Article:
NPAD pressures Lee to quit job
“The people can’t wait any longer,” Chairman Moon Jae-in of the New Politics Alliance for Democracy (NPAD) said Monday. “For the sake of a fair investigation and to minimize impairment of state affairs, we will push forward a motion to recommend the president to fire her prime minister.”
President Park named Lee Wan-koo, a politician who built his career in the Chungcheong region by climbing his way up from police chief in the small village of Hongseong, as the prime minister in February after a series of botched nominations for the post. The former South Chungcheong governor, who also served three terms in the legislature, has been implicated in a snowballing scandal over payoffs by Sung Wan-jong, a construction tycoon-turned-politician who committed suicide earlier this month amid a corruption investigation.
Sung, former head of Keangnam Enterprises, claimed that he had given 30 million won ($27,786) to Lee on April 4, 2013. The money was used to fund Lee’s campaign in a legislative by-election, Sung said, describing Lee as “greedy” and “corrupt.” Sung also said it was hypocrisy for Lee to champion the Park government’s war against corruption.
Moon said it will dent the country’s reputation if a serving prime minister is probed as a suspect. “Although we asked the prime minister and the Saenuri Party to make a decision by last weekend, the ruling party is just trying to buy time. It’s a shame,” he said.
The opposition leader said the motion to recommend that Park fire Lee will diminish the political burden on her. He urged the ruling party to support the move.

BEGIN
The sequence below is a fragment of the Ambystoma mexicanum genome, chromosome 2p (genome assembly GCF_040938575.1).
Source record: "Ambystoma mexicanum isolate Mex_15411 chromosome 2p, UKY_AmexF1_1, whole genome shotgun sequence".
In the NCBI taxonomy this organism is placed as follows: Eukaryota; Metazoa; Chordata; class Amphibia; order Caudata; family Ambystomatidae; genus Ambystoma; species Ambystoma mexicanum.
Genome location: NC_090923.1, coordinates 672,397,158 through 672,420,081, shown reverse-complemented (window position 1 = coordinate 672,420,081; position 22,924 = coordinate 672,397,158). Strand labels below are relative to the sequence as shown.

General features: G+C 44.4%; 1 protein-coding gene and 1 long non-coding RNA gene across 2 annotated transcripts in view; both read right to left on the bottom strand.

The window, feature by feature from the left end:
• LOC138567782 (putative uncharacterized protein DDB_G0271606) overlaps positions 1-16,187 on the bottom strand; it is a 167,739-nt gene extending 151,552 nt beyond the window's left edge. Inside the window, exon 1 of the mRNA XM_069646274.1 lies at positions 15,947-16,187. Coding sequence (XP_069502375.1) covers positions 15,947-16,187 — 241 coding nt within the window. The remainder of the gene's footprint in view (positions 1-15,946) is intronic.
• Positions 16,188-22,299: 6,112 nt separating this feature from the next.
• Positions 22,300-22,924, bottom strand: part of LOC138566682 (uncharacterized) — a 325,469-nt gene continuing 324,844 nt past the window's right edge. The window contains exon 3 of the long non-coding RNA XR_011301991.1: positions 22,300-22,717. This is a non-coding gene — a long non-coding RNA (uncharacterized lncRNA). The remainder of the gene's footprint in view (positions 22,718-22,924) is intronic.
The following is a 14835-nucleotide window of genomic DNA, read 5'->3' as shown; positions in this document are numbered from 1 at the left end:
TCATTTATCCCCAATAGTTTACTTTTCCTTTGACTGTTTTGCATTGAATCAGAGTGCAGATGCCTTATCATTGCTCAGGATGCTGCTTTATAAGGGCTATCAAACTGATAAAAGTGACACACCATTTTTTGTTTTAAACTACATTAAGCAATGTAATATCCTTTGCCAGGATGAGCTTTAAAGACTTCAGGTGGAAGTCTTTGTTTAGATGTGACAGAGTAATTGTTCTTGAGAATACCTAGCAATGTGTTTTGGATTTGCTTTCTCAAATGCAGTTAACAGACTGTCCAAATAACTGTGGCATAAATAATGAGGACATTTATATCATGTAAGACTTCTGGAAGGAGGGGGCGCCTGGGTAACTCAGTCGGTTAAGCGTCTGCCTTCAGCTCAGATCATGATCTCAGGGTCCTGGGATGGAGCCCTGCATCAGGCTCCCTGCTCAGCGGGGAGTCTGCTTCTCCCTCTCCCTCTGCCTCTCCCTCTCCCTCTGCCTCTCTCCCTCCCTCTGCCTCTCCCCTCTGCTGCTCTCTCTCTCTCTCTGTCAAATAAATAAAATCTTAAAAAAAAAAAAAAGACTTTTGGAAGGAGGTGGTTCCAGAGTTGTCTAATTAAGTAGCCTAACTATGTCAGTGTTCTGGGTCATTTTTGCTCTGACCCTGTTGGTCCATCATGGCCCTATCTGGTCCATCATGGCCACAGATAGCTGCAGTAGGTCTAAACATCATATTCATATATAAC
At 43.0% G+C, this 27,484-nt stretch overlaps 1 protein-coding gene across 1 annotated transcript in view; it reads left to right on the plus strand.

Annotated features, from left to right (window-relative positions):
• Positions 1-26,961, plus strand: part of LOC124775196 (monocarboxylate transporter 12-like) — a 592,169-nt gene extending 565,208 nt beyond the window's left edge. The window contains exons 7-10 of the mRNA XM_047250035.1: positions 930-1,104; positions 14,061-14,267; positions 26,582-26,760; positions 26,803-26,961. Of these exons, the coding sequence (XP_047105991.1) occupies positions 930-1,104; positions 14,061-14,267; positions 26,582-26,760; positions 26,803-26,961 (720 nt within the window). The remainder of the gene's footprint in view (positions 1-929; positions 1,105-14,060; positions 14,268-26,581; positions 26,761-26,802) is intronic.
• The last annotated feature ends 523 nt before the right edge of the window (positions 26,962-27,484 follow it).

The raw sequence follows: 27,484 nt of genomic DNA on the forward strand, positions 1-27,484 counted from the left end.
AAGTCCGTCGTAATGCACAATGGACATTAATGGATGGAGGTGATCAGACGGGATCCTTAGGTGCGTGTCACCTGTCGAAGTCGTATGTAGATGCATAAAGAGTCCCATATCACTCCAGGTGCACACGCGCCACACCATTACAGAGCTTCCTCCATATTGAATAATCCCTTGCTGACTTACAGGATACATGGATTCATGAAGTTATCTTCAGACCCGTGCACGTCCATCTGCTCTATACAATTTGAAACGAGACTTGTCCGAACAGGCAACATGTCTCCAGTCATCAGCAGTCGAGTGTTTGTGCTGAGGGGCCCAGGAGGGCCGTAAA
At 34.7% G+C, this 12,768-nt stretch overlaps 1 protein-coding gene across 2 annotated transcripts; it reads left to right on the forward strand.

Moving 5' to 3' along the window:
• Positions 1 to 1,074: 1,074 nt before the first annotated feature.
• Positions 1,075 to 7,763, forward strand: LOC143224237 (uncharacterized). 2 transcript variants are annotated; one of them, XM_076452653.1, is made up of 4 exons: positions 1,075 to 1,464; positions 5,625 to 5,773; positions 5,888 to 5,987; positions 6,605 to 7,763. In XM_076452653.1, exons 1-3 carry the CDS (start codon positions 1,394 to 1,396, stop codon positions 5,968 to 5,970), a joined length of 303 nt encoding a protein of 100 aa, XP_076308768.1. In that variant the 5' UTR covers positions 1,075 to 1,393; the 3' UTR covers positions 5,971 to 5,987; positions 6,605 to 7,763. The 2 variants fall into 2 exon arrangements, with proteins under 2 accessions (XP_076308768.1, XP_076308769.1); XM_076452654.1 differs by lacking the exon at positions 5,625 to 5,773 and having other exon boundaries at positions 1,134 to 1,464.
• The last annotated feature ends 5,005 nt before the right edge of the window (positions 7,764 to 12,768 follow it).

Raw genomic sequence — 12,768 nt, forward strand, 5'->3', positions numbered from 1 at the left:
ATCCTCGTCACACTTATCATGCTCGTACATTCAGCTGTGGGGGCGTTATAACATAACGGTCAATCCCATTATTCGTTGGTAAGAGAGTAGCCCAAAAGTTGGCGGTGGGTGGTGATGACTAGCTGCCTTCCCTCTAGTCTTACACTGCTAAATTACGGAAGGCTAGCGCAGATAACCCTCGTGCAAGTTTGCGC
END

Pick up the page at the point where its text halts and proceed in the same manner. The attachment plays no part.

Later in the day, the NPAD and the Saenuri Party sat down to discuss the motion. Rep. Ahn Gyu-back, deputy chief negotiator of the NPAD, told Saenuri counterpart Cho Hae-jin that the motion will be introduced either on Wednesday or Thursday for a review at the plenary session on Thursday. Ahn also proposed that an extra session should be scheduled on Friday to vote on it.
The negotiations, however, broke down as the Saenuri Party refused to schedule the Friday vote.
When a motion to recommend the dismissal of the prime minister is introduced to the legislature, it automatically advances to the succeeding plenary session. The legislature already scheduled plenary sessions on Thursday, April 30 and May 6. Once it reaches the main session, a vote must take place within 72 hours. If not, the motion will lapse.
The motion can be introduced to the National Assembly when more than one-third of sitting lawmakers support it. For its passage, more than half of sitting lawmakers must attend the vote, and the majority of those lawmakers must support it.
While the NPAD has no problem introducing the motion, it does not have enough lawmakers for its passage. The legislature currently has 294 lawmakers, with the ruling Saenuri Party occupying 157 seats.
The motion is not legally binding, but it puts political pressure on the president.
Before her departure for a 12-day Latin America trip last Thursday, President Park met with Saenuri Chairman Kim Moo-sung and said she will decide the fate of Lee after her return on Monday.
The Saenuri Party said that it will wait for Park’s return. “The president asked for a few days, and I believe the opposition party is being unreasonable in terms of political morals,” Kim said Monday. “I am pleading with Moon and NPAD lawmakers. The president will be here soon if they will wait, and everything will be resolved.”
As lawmakers wrestle with a plan to fire him, the predicament of the prime minister grew deeper. According to a special team of prosecutors investigating the scandal, Lee and Sung had about 217 phone calls with each other over the past one year.
Although Lee has vehemently denied that Sung was close to him, the facts suggested otherwise. According to the prosecution, Sung telephoned Lee 153 times while Lee telephoned Sung 64 times.
BY SER MYO-JA [firstname.lastname@example.org]
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